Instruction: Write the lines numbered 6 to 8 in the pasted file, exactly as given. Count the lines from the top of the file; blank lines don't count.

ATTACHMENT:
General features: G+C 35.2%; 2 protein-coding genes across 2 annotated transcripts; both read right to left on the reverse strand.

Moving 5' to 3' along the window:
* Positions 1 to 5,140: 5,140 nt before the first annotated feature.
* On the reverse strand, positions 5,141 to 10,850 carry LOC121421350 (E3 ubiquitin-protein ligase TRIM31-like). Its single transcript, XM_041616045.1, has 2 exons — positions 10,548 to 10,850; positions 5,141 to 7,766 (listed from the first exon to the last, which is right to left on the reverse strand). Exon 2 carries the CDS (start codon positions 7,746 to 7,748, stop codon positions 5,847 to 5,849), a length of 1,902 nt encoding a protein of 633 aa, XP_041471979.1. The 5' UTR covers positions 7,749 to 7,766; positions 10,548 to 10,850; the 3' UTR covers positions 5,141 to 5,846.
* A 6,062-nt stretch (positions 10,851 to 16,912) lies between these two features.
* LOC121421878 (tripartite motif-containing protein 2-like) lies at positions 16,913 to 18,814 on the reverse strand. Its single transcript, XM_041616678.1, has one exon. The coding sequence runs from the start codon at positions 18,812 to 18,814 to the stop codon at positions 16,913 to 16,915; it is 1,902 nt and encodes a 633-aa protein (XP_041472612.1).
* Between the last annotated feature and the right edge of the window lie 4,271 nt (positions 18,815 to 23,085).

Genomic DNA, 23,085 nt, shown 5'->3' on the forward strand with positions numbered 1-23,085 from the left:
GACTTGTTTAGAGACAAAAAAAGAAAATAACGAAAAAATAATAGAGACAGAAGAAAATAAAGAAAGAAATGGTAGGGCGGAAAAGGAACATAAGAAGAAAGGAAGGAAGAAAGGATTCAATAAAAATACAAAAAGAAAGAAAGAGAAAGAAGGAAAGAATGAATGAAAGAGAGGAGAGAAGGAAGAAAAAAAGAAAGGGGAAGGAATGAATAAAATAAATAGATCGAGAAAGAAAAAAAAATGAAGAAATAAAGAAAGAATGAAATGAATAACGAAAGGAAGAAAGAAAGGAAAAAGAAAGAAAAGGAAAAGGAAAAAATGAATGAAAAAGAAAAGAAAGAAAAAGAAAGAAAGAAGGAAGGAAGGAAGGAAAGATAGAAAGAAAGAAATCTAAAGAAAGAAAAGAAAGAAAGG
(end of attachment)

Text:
* LOC121421878 (tripartite motif-containing protein 2-like) lies at positions 16,913 to 18,814 on the reverse strand. Its single transcript, XM_041616678.1, has one exon. The coding sequence runs from the start codon at positions 18,812 to 18,814 to the stop codon at positions 16,913 to 16,915; it is 1,902 nt and encodes a 633-aa protein (XP_041472612.1).
* Between the last annotated feature and the right edge of the window lie 4,271 nt (positions 18,815 to 23,085).

Genomic DNA, 23,085 nt, shown 5'->3' on the forward strand with positions numbered 1-23,085 from the left: